Day 19 (16 November 2017): Meta to Phu
This morning we start hiking under clear and cold skies. The trail is as any other day: beautiful. The valley opens up and we have extensive views of snowcapped peaks; we can even see glimpses of the Annapurnas. Today we gain only 600 meters of altitude and the trail is wide and easy so this section almost feels like a walk in the park. We pass some houses and tiny hamlets (all deserted), and enjoy the wideness of the valley. In Chyako we stop for a coffee at Dikey restaurant and lodge (Chyako would make for a good overnight stop as well – a couple of nice guesthouses that offer food – although the village itself is completely deserted). After Chyako there are lots of ups and downs over large old moraines until we reach Kyang – one hour later. Kyang is an again deserted village in a wide open plain, it’s a pity to see all these empty beautiful old villages after so much activity in the other ones on the rest of the trail . In Kyang two hotels are under construction so hopefully tourism will pick up in the Nar Phu Valley and bring people back. Immediately after Kyang the valley narrows dramatically and reminds us of Zion National Park. After the first up there is a photogenic section hacked out of the cliff side. You follow the river in a deep narrow canyon for the next 2 hours, crossing a couple of times of very dramatic rickety bridges. At the end of the gorge there are 20 minutes of steep switchbacks up to the entrance gate of the village. The final approach to the village is one of the most dramatic approaches ever. Walking along steep gorges with twisted rock formations, the village appears on the other side of the river perched in a tight cluster on top of a rock with a monastery on another rock. As if that’s not enough beauty, the village and monastery are surrounded by snowcapped mountains. There is a climbing group in the village so accommodation is a bit difficult to find, but we end up staying in a basic lodge.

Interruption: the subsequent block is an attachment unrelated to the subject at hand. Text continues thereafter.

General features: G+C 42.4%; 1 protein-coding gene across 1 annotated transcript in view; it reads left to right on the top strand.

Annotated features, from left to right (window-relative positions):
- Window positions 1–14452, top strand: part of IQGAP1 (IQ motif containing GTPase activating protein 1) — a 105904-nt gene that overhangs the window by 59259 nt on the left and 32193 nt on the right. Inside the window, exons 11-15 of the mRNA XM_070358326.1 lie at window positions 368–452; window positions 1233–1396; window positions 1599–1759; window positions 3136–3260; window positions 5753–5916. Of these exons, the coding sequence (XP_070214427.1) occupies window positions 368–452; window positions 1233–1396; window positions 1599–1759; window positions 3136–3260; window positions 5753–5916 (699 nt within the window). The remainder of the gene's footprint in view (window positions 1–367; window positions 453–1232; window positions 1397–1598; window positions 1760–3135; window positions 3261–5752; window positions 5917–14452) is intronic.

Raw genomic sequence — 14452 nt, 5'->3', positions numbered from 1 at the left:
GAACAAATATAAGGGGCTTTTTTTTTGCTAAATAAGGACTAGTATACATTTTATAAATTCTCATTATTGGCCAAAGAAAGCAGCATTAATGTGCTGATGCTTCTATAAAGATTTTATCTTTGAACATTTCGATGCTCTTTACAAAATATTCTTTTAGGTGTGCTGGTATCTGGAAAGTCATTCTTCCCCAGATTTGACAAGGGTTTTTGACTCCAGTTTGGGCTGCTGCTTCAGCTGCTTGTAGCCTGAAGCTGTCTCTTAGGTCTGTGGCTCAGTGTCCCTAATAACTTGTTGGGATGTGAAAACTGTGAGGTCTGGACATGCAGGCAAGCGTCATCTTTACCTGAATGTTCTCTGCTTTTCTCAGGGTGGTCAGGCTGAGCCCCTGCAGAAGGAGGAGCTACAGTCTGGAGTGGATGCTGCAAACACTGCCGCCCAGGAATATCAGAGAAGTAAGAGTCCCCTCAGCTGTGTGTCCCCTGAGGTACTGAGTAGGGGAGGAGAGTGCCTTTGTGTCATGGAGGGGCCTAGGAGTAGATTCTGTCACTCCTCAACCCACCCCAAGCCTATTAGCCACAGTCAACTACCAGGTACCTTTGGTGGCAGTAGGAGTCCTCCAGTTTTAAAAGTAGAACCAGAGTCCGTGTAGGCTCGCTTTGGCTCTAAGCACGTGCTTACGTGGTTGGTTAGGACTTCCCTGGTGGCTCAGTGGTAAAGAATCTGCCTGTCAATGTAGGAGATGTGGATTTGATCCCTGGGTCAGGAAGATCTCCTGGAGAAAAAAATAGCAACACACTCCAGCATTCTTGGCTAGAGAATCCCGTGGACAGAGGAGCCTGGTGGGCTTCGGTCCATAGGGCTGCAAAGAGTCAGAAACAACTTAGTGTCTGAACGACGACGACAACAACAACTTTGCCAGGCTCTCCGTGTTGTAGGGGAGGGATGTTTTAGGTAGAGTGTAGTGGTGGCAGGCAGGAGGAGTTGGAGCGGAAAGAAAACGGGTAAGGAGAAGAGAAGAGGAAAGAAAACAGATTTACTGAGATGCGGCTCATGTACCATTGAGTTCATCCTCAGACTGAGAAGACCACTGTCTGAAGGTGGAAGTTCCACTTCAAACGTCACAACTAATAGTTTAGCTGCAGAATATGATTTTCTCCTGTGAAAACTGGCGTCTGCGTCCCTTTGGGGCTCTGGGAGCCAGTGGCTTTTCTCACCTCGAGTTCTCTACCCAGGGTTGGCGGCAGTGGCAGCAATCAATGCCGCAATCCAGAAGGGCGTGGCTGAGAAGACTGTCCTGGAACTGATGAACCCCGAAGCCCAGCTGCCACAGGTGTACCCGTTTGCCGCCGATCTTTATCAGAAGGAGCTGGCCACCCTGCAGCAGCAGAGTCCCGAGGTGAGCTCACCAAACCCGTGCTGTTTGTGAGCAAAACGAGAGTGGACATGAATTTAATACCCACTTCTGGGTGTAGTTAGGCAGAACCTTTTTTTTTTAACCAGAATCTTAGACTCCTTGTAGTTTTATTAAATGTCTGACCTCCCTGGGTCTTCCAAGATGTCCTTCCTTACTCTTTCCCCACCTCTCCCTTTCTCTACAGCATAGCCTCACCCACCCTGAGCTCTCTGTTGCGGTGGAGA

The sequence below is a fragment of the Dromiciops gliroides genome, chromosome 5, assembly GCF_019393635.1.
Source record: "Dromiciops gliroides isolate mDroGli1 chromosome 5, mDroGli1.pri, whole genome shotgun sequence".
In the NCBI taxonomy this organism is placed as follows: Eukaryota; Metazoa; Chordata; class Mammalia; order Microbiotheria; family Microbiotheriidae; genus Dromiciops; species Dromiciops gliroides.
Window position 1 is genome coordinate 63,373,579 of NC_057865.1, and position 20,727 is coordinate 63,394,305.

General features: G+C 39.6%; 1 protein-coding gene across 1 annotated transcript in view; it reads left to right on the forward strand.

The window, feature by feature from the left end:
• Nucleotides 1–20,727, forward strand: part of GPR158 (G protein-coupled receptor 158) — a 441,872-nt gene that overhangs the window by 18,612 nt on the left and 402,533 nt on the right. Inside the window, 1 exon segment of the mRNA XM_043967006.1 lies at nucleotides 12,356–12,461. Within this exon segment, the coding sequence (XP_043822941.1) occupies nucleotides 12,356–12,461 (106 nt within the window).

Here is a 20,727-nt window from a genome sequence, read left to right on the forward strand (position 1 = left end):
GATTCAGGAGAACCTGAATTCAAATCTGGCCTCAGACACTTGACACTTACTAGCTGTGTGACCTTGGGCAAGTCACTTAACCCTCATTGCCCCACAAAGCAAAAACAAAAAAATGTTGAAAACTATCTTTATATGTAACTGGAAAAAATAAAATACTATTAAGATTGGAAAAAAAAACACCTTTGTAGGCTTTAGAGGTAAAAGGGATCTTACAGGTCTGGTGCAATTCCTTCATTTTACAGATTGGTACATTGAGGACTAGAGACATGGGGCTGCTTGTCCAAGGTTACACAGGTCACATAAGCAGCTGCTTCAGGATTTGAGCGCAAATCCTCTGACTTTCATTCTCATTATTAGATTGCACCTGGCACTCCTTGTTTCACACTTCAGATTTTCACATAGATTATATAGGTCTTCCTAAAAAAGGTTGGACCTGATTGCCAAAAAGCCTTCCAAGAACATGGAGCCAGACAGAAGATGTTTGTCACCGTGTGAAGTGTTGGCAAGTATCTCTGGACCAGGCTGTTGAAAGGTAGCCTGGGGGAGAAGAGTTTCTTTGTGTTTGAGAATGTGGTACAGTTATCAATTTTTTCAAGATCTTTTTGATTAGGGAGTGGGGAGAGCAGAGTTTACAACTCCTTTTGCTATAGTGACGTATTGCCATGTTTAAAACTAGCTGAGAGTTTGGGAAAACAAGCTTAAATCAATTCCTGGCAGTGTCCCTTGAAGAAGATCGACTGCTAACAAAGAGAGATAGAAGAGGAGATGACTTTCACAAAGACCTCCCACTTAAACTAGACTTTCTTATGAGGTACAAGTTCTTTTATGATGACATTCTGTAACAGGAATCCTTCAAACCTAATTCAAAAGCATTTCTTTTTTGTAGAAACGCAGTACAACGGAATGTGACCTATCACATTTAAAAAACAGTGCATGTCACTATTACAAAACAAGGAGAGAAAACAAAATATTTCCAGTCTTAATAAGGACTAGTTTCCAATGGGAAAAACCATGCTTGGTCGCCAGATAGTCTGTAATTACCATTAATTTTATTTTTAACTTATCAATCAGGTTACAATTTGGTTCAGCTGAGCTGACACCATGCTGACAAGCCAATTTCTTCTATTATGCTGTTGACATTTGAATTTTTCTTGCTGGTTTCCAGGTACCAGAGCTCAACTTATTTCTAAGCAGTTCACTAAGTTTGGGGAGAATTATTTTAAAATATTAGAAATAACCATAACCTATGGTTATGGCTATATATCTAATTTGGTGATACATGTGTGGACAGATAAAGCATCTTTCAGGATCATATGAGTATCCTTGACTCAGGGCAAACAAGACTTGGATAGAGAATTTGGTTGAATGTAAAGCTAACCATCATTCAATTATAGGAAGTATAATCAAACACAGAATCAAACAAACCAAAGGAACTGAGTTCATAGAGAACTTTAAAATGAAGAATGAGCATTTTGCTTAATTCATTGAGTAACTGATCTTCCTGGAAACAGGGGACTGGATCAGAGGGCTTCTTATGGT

Phu: GPS 28.772281, 84.272840, Altitude 4062m
Day 20 (17 November 2017): Side trip Phu to Himlung Basecamp to Phu
We start by crossing the river and then follow the trail along a moraine parallel to the glacier. Himlung Base Camp is in a different location than indicated on the map: it is now on the south side of glacier. The views of the mountains and glacier become increasingly spectacular as you get closer to basecamp which is marked with prayer flags. It is worthwhile to spend an extra 30 minutes to climb the grass hill just after base camp for best views. It’s a bit cold and windy up here, but heck, we are at 4950m 🙂
We walk back to Phu village, take pictures of the old medieval looking town that appears to be built out of the cliffs and is a delight to stroll around. We hear horns from Phu monastery so, although we are a bit tired, we decide to hike up to the monastery, a 20-minute stroll. There is a public puja (prayer session) going on and we enjoy watching locals enter the monastery with offerings and monks praying accompanied by gongs, horns and shells. We quickly walk up to the viewpoint behind the monastery but then the cold and wind force us down to the warm kitchen of our lodge.
Himlung Basecamp: GPS 28.768590, 84.341633, Altitude 4940m
Day 21 (18 November 2017): Phu to Nar
We trace our steps back to Chyako and have lunch at Dikey restaurant again. At the split, left for Meta, right for Nar, we take a right and start the descent to the river over a gravely, narrow trail. The bridge crossing the river is spectacular, the river is raging 80 meter below us and you have your pick of bridge: the old rickety one or the new, strong suspension bridge. Needless to say, we recommend the latter. We pass the Nar monastery and start the last up of the day, strong winds and again, increasingly cold since the sun has disappeared behind the mountains. After 30 minutes the trail levels out and we reach a row of big chortens. Despite the winds, we walk to the viewpoint on the right hand side (actually only 5 minutes away). We climb over a fence, pass through a herd of yaks, turn a curve and finally see Nar ahead of us. It’s a big village and there are plenty of lodging options available. They all look newly constructed or very well maintained and it’s difficult to pick, we settle in the end for the comfortable and nicely decorated Nar Guesthouse.
Nar: GPS 28.681355, 84.199176, Altitude 4207m
Day 22 (19 November 2017): Nar to Ngawal